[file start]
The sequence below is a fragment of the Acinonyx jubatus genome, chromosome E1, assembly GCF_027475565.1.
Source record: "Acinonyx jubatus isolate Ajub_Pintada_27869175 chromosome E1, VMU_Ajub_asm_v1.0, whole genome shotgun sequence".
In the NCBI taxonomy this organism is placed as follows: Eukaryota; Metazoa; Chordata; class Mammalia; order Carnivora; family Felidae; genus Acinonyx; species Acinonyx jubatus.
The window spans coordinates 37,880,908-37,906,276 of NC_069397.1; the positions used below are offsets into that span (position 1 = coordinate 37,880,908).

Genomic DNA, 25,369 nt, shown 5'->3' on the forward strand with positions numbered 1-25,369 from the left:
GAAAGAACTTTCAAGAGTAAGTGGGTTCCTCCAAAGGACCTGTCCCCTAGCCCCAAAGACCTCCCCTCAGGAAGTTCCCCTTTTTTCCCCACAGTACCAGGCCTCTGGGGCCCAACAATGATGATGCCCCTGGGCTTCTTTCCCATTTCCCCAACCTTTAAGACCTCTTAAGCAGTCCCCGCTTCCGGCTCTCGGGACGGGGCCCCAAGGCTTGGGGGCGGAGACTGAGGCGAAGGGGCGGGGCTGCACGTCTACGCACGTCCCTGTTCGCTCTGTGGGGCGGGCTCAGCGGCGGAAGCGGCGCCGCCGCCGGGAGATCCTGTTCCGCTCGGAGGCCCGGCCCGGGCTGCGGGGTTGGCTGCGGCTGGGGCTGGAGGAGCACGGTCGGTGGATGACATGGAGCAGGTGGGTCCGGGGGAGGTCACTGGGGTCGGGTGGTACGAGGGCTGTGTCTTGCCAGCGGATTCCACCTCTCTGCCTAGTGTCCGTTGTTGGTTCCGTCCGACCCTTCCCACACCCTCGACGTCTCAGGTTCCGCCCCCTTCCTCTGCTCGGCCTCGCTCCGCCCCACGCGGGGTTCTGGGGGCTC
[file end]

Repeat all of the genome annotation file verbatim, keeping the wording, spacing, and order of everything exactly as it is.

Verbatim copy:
The sequence below is a fragment of the Acinonyx jubatus genome, chromosome E1, assembly GCF_027475565.1.
Source record: "Acinonyx jubatus isolate Ajub_Pintada_27869175 chromosome E1, VMU_Ajub_asm_v1.0, whole genome shotgun sequence".
In the NCBI taxonomy this organism is placed as follows: Eukaryota; Metazoa; Chordata; class Mammalia; order Carnivora; family Felidae; genus Acinonyx; species Acinonyx jubatus.
The window spans coordinates 37,880,908-37,906,276 of NC_069397.1; the positions used below are offsets into that span (position 1 = coordinate 37,880,908).

Genomic DNA, 25,369 nt, shown 5'->3' on the forward strand with positions numbered 1-25,369 from the left:
GAAAGAACTTTCAAGAGTAAGTGGGTTCCTCCAAAGGACCTGTCCCCTAGCCCCAAAGACCTCCCCTCAGGAAGTTCCCCTTTTTTCCCCACAGTACCAGGCCTCTGGGGCCCAACAATGATGATGCCCCTGGGCTTCTTTCCCATTTCCCCAACCTTTAAGACCTCTTAAGCAGTCCCCGCTTCCGGCTCTCGGGACGGGGCCCCAAGGCTTGGGGGCGGAGACTGAGGCGAAGGGGCGGGGCTGCACGTCTACGCACGTCCCTGTTCGCTCTGTGGGGCGGGCTCAGCGGCGGAAGCGGCGCCGCCGCCGGGAGATCCTGTTCCGCTCGGAGGCCCGGCCCGGGCTGCGGGGTTGGCTGCGGCTGGGGCTGGAGGAGCACGGTCGGTGGATGACATGGAGCAGGTGGGTCCGGGGGAGGTCACTGGGGTCGGGTGGTACGAGGGCTGTGTCTTGCCAGCGGATTCCACCTCTCTGCCTAGTGTCCGTTGTTGGTTCCGTCCGACCCTTCCCACACCCTCGACGTCTCAGGTTCCGCCCCCTTCCTCTGCTCGGCCTCGCTCCGCCCCACGCGGGGTTCTGGGGGCTC